Helena students’ annual career day
By LAURA BROOKHART / Community Columnist
When Helena Intermediate School holds its annual Career Day, it means business!
“It is something that all our students look forward to, and we appreciate the many parents who come and share about their jobs,” said Principal Wayne Williams.
Counselor Renita Matthews coordinated an extensive list of the participants that ran the gamut of professionals.
Brad Radice, now part-time sportscaster with CBS 42 and father to third-grader Kristin, took visiting classes through the process of putting together a sports newscast, asking the students to provide details for several sports stories of merit.
Not surprisingly, the immediate focus was football, football, football until Radice polled for Auburn vs. Alabama fans present, and the students were able to remember that variety — cross-country, basketball and gymnastics — might add viewer interest to their presentation.
Radice is a Florida native who graduated from Samford University and is also currently the school’s director of media relations. He chose to be a sportscaster, he said, because he and his father always had great conversations about the sports world.
Greg Risch works with the Birmingham Department of Forensic Sciences Birmingham Laboratory.
He attended Loyola and LSU Medical School. His daughter, Chloe, is in Mrs. Swinsick’s fourth-grade grade class. Risch presented an interactive presentation about blood-typing and how forensic science is applied.
The questions and scenarios offered by some students might lead one to believe there are several budding crime writers in the making at HIS!
Mining engineer Joseph Ferrell from Carmeuse Lime and Stone at Saginaw challenged students to find one item in their classroom that does not come from a mine or from tools that are made from mine products.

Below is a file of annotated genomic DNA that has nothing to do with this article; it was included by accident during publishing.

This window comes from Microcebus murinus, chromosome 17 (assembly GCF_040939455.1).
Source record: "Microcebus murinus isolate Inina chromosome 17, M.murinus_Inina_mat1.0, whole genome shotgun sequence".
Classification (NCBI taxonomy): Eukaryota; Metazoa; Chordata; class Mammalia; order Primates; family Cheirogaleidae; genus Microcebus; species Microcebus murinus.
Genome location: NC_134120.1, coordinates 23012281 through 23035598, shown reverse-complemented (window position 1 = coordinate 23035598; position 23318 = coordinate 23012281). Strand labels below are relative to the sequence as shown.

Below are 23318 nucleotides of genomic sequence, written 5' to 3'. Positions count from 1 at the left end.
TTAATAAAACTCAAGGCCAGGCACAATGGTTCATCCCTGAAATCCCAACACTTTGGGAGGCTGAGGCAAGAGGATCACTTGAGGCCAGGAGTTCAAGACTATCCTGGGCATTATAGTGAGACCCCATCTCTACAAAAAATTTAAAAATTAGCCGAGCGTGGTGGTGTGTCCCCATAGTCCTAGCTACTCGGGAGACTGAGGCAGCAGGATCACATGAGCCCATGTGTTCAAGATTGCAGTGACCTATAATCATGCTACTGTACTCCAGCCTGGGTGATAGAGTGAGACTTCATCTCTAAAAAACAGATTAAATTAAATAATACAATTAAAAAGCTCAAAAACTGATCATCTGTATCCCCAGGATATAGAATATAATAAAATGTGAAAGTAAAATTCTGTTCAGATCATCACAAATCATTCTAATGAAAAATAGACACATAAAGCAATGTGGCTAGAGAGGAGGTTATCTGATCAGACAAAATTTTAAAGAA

“Man is the only one of God’s creatures that digs material from the earth and shapes it to suit his purpose,” Ferrell said. “Mining is very fundamental, and in many ways to be a human being is to be a miner. Early man extracted stone and metal from the earth to make tools.”
The students were amazed to learn that today’s limestone began as reef coral 600 million years ago. Samples of limestone and coal before and after kiln firing were passed around for the children to examine.
One on-the-ball student said he heard there used to be a mine where Old Cahaba subdivision is today.
Unfortunately, Ferrell said, as he is not a historian he could not confirm that.
It may be necessary to send him to remedial after-school study at the Helena History Museum.
There, boys and girls, you can see artifacts and old photos that tell the story of Helena’s mining history and get the answer to where which mine(s) were once located.
Laura Brookhart can be reached by email at firstname.lastname@example.org.